Up, Up, and Away
Look, up in the air. It’s a microwave missile. It’s a smart bomb. Actually, it’s CHAMP, the Counter-electronics High-powered Microwave Advanced Missile Project, and it’s arguably the hottest directed-energy innovation in the military and aerospace (mil/aero) market today.
Government and industry—including the U.S. Air Force Research Laboratory (AFRL), Boeing Phantom Works, Raytheon’s Ktech subsidiary, and Sandia National Laboratories—joined forces to design, develop, and test CHAMP.
Boeing serves as the CHAMP prime contractor and system integrator, as well as provides the airborne platform. CHAMP also takes advantage of a high-powered microwave source from Ktech, a pulsed power and directed energy engineering company owned by Raytheon, and a pulse power system from Sandia National Laboratories.
What’s unique about CHAMP? It neutralizes electronic targets. In fact, it smacks of electromagnetic pulses (EMPs) used to cripple military computers in GoldenEye, a James Bond film, or of the effect in the latest Batman film, The Dark Knight Rises, whereby Batman arrives in a futuristic vehicle and all electronics in the vicinity go black.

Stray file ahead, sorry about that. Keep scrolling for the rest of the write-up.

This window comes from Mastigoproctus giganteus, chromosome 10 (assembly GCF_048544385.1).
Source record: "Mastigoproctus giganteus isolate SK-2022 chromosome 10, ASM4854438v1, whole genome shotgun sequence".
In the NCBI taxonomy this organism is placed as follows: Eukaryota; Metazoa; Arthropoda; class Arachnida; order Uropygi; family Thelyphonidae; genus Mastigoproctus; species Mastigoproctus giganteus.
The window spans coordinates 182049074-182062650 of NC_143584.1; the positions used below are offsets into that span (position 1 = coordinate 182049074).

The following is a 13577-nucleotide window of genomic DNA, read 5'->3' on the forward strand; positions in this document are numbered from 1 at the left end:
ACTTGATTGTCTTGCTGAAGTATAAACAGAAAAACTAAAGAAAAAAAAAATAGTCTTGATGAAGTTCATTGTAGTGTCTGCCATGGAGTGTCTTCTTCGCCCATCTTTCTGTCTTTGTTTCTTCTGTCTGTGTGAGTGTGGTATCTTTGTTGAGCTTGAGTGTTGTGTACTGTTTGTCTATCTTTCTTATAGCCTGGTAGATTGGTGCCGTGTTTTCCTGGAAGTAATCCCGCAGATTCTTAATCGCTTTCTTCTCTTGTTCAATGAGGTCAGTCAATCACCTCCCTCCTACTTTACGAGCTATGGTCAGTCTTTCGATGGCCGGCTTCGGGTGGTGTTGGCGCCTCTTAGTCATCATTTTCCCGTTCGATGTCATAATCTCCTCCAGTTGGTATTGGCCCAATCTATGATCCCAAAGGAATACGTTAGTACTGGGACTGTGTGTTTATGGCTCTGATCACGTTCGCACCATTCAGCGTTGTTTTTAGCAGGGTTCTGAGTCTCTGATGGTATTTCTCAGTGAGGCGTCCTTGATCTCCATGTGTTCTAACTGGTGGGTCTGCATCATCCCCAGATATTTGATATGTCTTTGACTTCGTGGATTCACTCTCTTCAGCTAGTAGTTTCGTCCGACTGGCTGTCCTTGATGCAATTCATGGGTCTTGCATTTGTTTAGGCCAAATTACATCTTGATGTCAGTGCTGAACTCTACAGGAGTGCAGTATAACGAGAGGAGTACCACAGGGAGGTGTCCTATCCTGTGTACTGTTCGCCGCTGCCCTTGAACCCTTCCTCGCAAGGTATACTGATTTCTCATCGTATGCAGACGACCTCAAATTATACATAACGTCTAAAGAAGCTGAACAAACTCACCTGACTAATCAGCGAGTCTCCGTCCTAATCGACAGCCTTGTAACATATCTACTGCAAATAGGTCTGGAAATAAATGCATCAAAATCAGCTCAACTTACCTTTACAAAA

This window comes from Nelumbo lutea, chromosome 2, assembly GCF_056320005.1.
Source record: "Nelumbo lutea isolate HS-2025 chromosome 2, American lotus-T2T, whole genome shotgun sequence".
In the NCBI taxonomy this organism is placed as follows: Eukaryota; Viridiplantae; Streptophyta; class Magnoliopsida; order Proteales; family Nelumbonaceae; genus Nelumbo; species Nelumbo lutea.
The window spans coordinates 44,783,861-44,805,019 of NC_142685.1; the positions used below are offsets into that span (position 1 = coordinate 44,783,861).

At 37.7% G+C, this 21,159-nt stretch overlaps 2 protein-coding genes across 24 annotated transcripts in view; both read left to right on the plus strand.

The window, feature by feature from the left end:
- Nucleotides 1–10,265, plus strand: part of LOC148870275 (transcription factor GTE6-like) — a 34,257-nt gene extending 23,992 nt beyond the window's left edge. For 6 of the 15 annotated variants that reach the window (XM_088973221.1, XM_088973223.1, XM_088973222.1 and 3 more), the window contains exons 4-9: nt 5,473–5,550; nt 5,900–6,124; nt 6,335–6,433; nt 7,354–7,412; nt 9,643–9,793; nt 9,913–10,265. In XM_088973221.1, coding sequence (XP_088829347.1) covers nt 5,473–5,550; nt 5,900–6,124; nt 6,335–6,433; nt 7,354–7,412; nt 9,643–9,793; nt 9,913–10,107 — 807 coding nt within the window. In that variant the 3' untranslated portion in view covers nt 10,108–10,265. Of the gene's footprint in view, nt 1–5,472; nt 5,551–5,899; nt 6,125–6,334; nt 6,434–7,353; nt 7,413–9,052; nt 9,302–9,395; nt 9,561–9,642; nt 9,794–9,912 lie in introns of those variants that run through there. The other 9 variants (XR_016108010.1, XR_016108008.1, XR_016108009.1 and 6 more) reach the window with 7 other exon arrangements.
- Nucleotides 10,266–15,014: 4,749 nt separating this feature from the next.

That’s right, CHAMP can render adversaries’ electronics useless, and it does so with non-lethal non-kinetic energy (NKE), without explosives or putting soldiers in harm’s way, and while minimizing or eliminating collateral damage.
Personnel from Boeing and the U.S. Air Force Research Laboratory (AFRL) Directed Energy Directorate at Kirtland Air Force Base, N.M., have already successfully tested the CHAMP missile. An NBC reporter revealed that this first flight test proved the CHAMP device “to be even more potent than expected.”
This geek cannot think of anything more gratifying for a mil/aero engineer than to see a high-tech solution, once only imagined or science-fiction fodder, exceed military expectations in real-world tests.
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About J. VanDomelen Mil/Aero Blog
J. VanDomelen holds a Bachelor of Science in Information Systems and myriad certifications from Microsoft, Cisco, and CompTia in varying facets of computer software, hardware, and network design and implementation. He has worked in the electronics industry for more than 12 years in varied fields, including advanced systems design of highly technical military and aerospace computer systems, semiconductor manufacturing, open source software development, hardware design, and rapid prototyping.
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